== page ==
- Fake Malaria Drugs a Major Concern
- Pomegranate Juice Health Claims Deceptive: FTC Judge
- Bee Gee Robin Gibb Dies of Cancer
Here are some of the latest health and medical news developments, compiled by the editors of HealthDay:
Fake Malaria Drugs a Major Concern
Efforts to fight malaria are being seriously undermined by fake or bad quality drugs, according to a study.
It found that more than one-third of malaria-fighting drugs tested over the past decade in Southeast Asia and sub-Saharan Africa were either fake or bad quality, the Associated Press reported.
Patients who take fake drugs with no malaria-fighting agents can die, while drugs without enough active ingredients to kill all malaria parasites can lead to drug resistance.
The U.S.-funded study said that urgent international efforts are needed to fight counterfeit malaria drugs, many of which are believed to come from China, the AP reported.
Pomegranate Juice Health Claims Deceptive: FTC Judge
A company's ads claiming that pomegranate juice can treat cancer, heart disease or erectile dysfunction are deceptive, U.S. regulators said Monday.
POM Wonderful LLC violated federal law by making those deceptive claims and must stop making claims of health effects in the absence of "competent and reliable scientific evidence," ruled the U.S. Federal Trade Commission's chief administrative law judge D. Michael Chappell, Agence France-Presse reported.
While the judge said there was 'inadequate" evidence to support the company's claims of pomegranate juice as a superfood, he said the company would not have to submit to pre-approved marketing.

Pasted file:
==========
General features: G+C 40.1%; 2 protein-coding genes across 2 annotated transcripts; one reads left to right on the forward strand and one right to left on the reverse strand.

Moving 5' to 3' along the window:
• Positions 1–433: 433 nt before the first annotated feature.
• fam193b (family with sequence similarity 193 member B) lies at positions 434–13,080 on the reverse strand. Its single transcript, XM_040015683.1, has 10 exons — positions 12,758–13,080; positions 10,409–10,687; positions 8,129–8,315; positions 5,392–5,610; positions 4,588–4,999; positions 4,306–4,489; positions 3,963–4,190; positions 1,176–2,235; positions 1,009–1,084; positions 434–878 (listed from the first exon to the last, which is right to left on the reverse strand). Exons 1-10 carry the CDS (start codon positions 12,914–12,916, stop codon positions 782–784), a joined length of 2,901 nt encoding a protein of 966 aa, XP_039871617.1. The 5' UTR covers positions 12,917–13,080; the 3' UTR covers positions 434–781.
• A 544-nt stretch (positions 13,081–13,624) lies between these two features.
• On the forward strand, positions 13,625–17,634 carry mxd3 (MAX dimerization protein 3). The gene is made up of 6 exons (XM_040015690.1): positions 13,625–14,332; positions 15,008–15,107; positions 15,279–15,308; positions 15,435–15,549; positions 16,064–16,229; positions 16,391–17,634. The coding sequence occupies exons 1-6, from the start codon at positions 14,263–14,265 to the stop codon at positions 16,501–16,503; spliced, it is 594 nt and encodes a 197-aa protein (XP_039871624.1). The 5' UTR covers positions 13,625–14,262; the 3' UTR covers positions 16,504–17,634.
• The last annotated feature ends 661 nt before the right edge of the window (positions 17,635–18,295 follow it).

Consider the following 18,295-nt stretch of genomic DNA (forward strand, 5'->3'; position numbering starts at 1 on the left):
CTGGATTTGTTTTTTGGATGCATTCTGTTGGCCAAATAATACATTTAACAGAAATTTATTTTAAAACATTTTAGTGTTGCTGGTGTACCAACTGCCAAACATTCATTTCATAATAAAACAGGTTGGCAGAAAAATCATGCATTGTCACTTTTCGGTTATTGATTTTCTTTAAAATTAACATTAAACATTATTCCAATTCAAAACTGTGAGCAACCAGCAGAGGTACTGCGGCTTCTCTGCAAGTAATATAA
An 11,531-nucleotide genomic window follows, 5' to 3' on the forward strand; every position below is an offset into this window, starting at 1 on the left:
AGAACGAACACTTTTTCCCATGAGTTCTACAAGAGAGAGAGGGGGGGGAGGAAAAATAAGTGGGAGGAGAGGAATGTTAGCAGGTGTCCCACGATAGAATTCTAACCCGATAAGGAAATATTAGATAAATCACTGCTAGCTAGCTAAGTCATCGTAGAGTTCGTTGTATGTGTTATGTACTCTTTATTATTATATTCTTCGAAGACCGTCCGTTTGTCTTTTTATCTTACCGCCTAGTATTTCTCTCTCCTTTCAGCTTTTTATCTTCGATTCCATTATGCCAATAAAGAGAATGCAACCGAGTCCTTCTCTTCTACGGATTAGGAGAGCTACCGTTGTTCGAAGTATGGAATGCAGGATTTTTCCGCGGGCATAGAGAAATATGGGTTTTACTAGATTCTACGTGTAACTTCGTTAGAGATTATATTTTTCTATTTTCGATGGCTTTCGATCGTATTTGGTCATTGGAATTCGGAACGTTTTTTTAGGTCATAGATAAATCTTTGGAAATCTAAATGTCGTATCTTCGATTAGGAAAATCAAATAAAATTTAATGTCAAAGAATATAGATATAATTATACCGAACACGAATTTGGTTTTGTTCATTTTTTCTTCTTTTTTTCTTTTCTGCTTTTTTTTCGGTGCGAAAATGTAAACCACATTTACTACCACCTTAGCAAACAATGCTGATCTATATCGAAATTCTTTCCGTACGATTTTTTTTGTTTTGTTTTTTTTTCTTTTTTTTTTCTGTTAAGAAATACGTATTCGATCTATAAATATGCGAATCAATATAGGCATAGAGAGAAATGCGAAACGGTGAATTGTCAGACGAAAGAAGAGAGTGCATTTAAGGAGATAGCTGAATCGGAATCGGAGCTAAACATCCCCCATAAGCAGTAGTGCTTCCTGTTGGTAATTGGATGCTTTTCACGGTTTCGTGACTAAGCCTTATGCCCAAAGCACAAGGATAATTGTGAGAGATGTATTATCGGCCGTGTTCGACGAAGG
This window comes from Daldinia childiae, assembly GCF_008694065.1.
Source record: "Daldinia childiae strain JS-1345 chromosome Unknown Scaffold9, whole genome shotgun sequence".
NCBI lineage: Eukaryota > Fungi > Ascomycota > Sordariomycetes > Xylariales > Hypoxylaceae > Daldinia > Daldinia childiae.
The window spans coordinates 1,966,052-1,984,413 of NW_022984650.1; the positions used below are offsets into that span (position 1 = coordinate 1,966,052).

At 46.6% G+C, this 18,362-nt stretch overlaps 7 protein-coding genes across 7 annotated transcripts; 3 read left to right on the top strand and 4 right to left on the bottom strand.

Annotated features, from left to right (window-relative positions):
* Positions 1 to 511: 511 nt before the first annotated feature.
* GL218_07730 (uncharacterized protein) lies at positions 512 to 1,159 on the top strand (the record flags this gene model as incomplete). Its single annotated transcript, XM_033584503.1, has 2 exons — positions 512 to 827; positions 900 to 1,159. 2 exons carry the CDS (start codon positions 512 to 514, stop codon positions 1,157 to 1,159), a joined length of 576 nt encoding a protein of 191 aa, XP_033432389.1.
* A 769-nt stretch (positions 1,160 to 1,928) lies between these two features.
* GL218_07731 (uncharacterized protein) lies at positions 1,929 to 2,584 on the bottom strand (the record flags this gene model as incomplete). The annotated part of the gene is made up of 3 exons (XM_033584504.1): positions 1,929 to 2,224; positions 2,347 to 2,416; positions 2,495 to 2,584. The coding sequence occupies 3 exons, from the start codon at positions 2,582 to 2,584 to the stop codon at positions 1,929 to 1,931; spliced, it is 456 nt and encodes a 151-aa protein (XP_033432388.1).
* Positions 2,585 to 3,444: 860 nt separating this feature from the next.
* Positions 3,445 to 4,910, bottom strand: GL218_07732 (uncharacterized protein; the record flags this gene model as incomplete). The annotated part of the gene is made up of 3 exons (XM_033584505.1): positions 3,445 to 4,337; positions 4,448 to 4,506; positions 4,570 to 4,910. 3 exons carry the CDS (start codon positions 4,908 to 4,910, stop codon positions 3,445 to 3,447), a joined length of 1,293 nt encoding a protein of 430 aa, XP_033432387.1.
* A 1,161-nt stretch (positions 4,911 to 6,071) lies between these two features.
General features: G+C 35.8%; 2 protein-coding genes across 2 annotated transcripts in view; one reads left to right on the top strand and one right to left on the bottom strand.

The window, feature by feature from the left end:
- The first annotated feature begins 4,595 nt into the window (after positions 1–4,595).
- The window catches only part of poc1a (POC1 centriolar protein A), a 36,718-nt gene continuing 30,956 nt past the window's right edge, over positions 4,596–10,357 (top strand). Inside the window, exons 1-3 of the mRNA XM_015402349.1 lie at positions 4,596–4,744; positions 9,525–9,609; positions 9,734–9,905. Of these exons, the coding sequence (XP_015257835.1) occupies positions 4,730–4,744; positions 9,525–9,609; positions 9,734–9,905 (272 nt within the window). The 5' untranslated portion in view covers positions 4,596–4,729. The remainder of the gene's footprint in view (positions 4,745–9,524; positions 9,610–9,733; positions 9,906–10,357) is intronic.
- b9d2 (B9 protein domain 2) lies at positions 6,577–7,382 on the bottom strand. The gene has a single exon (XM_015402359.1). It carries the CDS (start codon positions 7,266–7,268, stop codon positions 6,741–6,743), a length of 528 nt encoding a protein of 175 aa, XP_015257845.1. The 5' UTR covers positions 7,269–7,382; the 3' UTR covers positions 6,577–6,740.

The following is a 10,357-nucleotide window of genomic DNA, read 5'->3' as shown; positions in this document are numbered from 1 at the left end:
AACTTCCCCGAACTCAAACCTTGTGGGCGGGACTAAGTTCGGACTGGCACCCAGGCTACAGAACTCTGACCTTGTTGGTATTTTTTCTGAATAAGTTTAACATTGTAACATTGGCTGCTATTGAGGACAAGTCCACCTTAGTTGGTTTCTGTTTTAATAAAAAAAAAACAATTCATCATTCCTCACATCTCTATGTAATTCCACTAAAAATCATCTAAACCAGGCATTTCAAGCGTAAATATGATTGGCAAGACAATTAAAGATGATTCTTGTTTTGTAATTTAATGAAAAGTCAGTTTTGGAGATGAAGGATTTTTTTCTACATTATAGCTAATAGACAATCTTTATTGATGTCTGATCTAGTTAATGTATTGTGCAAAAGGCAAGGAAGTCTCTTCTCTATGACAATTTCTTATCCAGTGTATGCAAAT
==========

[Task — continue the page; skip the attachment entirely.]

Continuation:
The company said the FTC lawsuit "tried to create a new, stricter industry standard, similar to that required for pharmaceuticals, for marketing the health benefits inherent in safe food and natural food-based products," AFP reported.
However, the company said the judge upheld its "right to share valuable, scientifically validated information about the health benefits of its safe food with consumers."
Bee Gee Robin Gibb Dies of Cancer
Former Bee Gees member Robin Gibb died Sunday "following his long battle with cancer and intestinal surgery," his family said in a statement released by Gibb's representative Doug Wright.
Gibb was forced to cancel several appearances in 2011. He was hospitalized briefly in 2011 for what doctors said was an inflamed colon and had surgery for intestinal problems in March, the Associated Press reported.
Brothers Robin, Maurice and Barry Gibb shot to fame in the 1970s when they wrote and performed a number of hit songs for the movie "Saturday Night Fever." Maurice died in 2003.
Robin Gibb was the second disco-era star to die this week. On Thursday, Donna Summer died of cancer in Florida, the AP reported.
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